A lot of Traits mesh with the Weapon Mod system in some fun ways. There are a bunch on display in the image above, but those are just a few of many, here are some other examples:

  • Teamwork: A Trait that extends the range of the “Teamwork” buff that players get by sticking close to each other in multiplayer. This buff amplifies many things, including Mod Power generation.
  • Evocation: Straight-up buffs the amount of damage Weapon Mods do.
  • Wisdom: Increases the amount of Elemental Damage done, a type of damage primarily inflicted by Weapon Mods.

There are a lot of ways players can cater their build around their favorite Weapon Mods, and Traits are one of the easiest methods.

What Trinkets & Armors Work Well With Weapon Mods?

It’s not just Traits that help players make the most out of Weapon Mods — Trinkets & Armor Sets do too. Like in most games, the player character can only equip an armor set (helmet, chest, legs), a necklace, and two rings (even though they have 10 fingers). Here are some of the many potential options:


  • Amulet of Epicaricacy: Increases Mod Power Generation by 15% (30% if attacking an enemy afflicted with a Status effect)
  • Galenic Charm: Increases Weapon Mod damage by 25%
  • Soul Anchor: Buffs the duration of Summon Mods by 100% and increases the player’s Ranged & Melee damage while the summons are out.


  • Burden of the Follower: A ring that reduces Fire-Rate by 35%, but increases Mod Power Generation by 100%
  • Evokers Seal: Another ring that refunds 15% Mod Power on use
  • Gift of the Iskal: Lastly, this is a ring that slowly generates Mod Power over time, in exchange for reducing all healing effectiveness by 15%

Armor Sets:

  • The Cultist Set: Increases Weapon Mod duration & generates Mod Power slowly over time.
  • The Labyrinth Set: Increases total damage done with Weapon Mods & innately refunds 10% Mod Power on use.
  • The Twisted Set: At full health, players generate Regrowth stacks that buff both their melee and Weapon Mod damage. Plus, it gives the player more health regen per second.

There are 15+ Armor Sets, 70+ Rings, and 35+ Amulets in the game, making for tons of replayability, and it’s safe to say that players have plenty of options if they want to make their character overpowered.

What Are Some Issues With The Weapon Mod System?

The Weapon Mod system is unique for sure, but it isn’t perfect. It has its flaws, such as:

  • Some Mods are straight-up better than others (Like how Breath of the Desert trumps Radioactive Volley).
  • Players can’t swap mods before a boss fight without losing their charge. Thankfully, due to the Crystal checkpoints, this isn’t a huge problem. But it becomes more annoying in Survival Mode.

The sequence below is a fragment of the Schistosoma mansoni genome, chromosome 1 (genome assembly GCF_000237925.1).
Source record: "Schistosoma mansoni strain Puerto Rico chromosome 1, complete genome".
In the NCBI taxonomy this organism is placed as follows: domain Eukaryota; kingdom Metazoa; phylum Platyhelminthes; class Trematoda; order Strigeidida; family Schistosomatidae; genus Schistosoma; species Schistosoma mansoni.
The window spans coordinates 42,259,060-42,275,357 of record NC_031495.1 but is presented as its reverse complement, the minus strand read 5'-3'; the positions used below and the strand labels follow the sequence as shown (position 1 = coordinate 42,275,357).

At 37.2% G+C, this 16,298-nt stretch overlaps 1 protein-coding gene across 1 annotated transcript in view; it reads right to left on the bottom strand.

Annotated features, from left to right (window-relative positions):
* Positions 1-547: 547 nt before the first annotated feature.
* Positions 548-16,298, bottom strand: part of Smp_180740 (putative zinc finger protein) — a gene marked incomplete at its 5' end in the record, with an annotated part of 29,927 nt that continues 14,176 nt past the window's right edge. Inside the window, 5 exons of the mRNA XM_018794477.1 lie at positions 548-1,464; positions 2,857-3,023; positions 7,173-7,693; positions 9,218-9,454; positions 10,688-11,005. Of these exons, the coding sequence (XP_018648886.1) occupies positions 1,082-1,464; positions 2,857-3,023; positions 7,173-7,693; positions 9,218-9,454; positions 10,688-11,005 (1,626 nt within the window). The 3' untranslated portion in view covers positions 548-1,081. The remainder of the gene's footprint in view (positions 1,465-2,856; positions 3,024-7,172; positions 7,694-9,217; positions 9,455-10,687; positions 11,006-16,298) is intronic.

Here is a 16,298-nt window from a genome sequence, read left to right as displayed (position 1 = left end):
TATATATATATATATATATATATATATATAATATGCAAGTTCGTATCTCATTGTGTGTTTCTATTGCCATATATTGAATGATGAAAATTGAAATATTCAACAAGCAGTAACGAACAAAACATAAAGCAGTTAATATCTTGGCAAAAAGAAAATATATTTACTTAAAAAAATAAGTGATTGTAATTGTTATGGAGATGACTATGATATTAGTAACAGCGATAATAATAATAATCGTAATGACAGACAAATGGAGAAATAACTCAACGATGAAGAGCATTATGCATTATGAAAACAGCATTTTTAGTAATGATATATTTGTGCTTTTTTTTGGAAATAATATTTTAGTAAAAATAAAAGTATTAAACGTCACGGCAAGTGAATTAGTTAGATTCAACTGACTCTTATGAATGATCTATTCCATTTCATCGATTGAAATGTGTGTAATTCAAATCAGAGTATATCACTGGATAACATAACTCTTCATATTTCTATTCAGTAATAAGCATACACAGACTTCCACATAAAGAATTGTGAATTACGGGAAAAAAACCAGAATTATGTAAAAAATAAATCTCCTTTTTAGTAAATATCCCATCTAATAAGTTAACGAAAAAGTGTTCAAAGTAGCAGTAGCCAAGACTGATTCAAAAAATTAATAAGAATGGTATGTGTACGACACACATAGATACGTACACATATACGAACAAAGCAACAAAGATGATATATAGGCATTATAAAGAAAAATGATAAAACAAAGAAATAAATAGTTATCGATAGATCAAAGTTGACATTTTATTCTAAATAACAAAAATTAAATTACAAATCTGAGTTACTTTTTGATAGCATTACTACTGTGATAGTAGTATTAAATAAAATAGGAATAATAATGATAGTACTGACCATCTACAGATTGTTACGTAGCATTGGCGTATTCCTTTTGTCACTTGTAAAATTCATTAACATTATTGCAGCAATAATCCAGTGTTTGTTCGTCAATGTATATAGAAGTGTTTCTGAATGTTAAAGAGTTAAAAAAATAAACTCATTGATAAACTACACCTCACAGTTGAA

• Mods that change the firing style of their weapons, such as Explosive Shot or Wildfire Shot, have to be re-activated if the player switches weapons.
  • Summon Mods have to be used after walking into a boss fight, and many of them can actually interrupt cutscenes — plus they don’t have a timer on them.


Lastly, let’s just talk about some general Weapon Mod related facts that new & veteran players of Remnant should know:

  • Summons only count for those that have a yellow name in their Mod description. Sadly, this means that Swarm doesn’t count, but it applies to more Mods than most players think. This list of all summons includes: Rattle Weeds, Root Hollows, Wasteland Skulls, Very Good Boys (dogs), Turrets, Tentacles, Beetles, and Rift Clones.
  • Players can apply Status Effects to Enemies & Bosses, meaning they can corrode a boss so that they’ll have less armor & take more damage, set them ablaze, or slow them down with Frostbite.
  • The player character fully charges their Mods after using a checkpoint, so popping them as soon as enemies show up in a level is justified since killing mobs while they’re full is a bit wasteful.
  • Veil of the Black Tear is by far the most useful mod for Boss Battles since it blocks all projectiles. This is especially fantastic against bosses like The Undying King, Nightmare, or Ixillis.
  • Any Mod with a duration scales with Concentration, this applies to passive buff Mods as well.
  • Some mods have multiple charges, while other Mods can be toggled on and off — it truly varies from Mod to Mod.

And that’s about it! There’s always more to learn about Remnant’s Weapon Mod system, but this should provide you with a solid foundation.

NEXT: Remnant From The Ashes: The 10 Most Intelligent Characters, Ranked